Richard Heydarian is an Asia-based academic, columnist and author of "The Rise of Duterte: A Populist Revolt Against Elite Democracy" and the "The Indo-Pacific: Trump, China and the New Struggle for Global Mastery."
When it comes to the leaders of Southeast Asia's two largest nations Indonesia and the Philippines -- both fledgling democracies in the grip of populism -- each unhappy nation is unhappy in his own way, to paraphrase Leo Tolstoy.
On the surface, Philippine President Rodrigo Duterte and his Indonesian counterpart Joko Widodo, known as Jokowi, not only preside over two very similar nations, but are almost cut from the same cloth. Yet, the two leaders have approached their relations with China quite differently -- and with radically divergent results.
While Duterte's yearslong kowtow to China has brought him not one single big-ticket investment so far, Jokowi's more dignified and sophisticated strategy has secured optimal investment, as well as the early delivery of millions of Chinese-made COVID-19 vaccines. One batch finally arrived at the beginning of the month, and another batch last week for a total of one million shots.
The unmistakable lesson, it seems, is that China treats meek leaders such as Duterte with contempt, but will strike mutually beneficial deals with the likes of Jokowi, who has consistently refused to be intimidated by Asia's superpower. In recent years, Duterte and Jokowi, have been the face of populist politics in Southeast Asia. Both are former provincial mayors who rose to the pinnacle of power by campaigning against a corrupt establishment.
While Duterte has portrayed himself as a man of the people, Jokowi has made proactive service to ordinary citizens the centerpiece of his agenda. Both have adopted tough-on-crime policies, especially toward narcotics.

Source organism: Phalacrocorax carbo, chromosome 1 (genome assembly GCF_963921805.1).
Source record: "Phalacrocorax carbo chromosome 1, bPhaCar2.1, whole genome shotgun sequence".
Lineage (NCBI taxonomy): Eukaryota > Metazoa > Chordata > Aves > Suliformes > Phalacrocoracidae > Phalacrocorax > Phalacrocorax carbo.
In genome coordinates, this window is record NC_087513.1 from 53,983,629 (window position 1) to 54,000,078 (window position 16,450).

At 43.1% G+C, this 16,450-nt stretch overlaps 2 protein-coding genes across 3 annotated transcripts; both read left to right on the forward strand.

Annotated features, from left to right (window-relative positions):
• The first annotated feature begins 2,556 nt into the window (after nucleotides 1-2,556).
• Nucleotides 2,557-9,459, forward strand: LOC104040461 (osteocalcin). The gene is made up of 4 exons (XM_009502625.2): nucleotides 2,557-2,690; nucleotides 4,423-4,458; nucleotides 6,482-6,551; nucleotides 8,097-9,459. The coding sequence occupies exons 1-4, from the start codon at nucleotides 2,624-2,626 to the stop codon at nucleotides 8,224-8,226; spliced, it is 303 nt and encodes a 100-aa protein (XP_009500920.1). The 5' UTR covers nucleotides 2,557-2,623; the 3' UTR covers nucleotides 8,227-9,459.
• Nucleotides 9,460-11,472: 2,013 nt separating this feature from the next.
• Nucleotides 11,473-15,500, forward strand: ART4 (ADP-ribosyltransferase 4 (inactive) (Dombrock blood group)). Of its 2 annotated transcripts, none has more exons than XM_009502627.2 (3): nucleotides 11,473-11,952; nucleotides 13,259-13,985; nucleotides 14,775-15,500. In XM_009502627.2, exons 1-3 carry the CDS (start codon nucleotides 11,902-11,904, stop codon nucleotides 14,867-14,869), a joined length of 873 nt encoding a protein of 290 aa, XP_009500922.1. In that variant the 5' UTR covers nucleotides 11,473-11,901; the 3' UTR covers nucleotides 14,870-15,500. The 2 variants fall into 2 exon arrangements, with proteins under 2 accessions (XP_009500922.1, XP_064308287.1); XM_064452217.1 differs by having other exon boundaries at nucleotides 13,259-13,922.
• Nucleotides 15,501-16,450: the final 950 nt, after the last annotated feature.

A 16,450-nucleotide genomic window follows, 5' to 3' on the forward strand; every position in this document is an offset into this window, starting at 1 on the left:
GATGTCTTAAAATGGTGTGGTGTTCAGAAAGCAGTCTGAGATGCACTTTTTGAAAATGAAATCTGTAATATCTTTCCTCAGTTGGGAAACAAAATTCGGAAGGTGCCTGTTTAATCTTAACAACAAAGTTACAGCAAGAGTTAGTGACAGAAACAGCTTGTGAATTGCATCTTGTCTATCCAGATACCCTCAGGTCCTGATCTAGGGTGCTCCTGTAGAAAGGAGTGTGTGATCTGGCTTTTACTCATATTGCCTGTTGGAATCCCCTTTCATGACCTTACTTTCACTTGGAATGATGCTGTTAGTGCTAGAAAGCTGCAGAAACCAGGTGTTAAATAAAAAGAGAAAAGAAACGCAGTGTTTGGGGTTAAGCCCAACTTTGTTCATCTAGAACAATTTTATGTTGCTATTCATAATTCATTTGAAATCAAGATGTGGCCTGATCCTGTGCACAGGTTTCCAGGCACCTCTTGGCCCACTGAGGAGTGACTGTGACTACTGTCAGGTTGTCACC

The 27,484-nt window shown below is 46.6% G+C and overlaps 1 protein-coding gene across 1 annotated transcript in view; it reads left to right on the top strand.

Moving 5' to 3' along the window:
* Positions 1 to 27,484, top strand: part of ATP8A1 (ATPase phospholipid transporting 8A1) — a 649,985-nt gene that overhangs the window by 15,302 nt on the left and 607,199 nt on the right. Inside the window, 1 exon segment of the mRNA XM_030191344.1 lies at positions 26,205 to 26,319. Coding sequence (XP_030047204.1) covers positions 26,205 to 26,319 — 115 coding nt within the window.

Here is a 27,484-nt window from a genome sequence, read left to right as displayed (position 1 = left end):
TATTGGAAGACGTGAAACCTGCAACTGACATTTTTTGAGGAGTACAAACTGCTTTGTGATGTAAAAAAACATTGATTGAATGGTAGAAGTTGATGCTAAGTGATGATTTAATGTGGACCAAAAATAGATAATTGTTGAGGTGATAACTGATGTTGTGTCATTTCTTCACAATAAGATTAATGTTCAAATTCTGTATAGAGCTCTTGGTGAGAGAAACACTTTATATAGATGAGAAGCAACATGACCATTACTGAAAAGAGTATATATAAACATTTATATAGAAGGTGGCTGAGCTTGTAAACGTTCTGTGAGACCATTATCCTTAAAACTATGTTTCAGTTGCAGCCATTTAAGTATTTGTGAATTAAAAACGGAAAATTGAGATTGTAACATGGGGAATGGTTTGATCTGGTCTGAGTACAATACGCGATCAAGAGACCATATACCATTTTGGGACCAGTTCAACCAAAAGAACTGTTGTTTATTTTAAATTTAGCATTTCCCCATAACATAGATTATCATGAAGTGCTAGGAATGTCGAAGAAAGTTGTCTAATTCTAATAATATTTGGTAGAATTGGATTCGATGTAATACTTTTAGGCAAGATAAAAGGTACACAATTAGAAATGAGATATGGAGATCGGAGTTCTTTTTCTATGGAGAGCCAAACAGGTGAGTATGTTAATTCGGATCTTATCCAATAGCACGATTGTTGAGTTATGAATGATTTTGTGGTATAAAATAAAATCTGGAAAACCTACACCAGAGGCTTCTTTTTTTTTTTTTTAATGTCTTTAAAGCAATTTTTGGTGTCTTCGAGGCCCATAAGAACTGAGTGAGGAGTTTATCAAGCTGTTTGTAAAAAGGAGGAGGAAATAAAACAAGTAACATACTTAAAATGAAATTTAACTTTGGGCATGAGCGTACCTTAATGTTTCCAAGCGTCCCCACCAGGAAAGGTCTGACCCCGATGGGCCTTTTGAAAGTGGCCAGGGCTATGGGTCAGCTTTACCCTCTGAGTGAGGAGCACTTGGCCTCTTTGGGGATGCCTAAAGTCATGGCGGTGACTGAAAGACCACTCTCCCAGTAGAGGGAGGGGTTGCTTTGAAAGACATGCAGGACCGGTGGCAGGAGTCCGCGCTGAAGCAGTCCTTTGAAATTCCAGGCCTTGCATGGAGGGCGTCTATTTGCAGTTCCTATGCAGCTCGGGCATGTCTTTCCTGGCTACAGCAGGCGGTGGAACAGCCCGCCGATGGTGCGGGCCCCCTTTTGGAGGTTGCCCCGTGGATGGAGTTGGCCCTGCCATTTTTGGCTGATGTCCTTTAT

Crucially, both presidents have staked their development agenda on Chinese largesse, much to the chagrin of conservative forces who have accused them of acting as Beijing's stooges. And yet, Jokowi managed to develop a relatively fruitful relationship based on mutual respect, while Duterte has been left swinging.
While Jokowi relied on a strategy of dynamic balancing among major powers, giving him room for maneuver, Duterte tried to abandon the Philippines' century-old alliance with the U.S. as part of his pivot to China.
A foreign policy neophyte, Duterte unwittingly laid out his cards before becoming being sworn in as president in an interview with Chinese state media in early 2016. "What I need from China is help to develop my country," Duterte pleaded.
Just months later, Duterte became the first Philippine president to choose China, rather than U.S. or Japan, for his first major overseas visit. He is also the first Philippine president to refuse to even visit any major Western capital -- including Washington -- throughout his six-year term.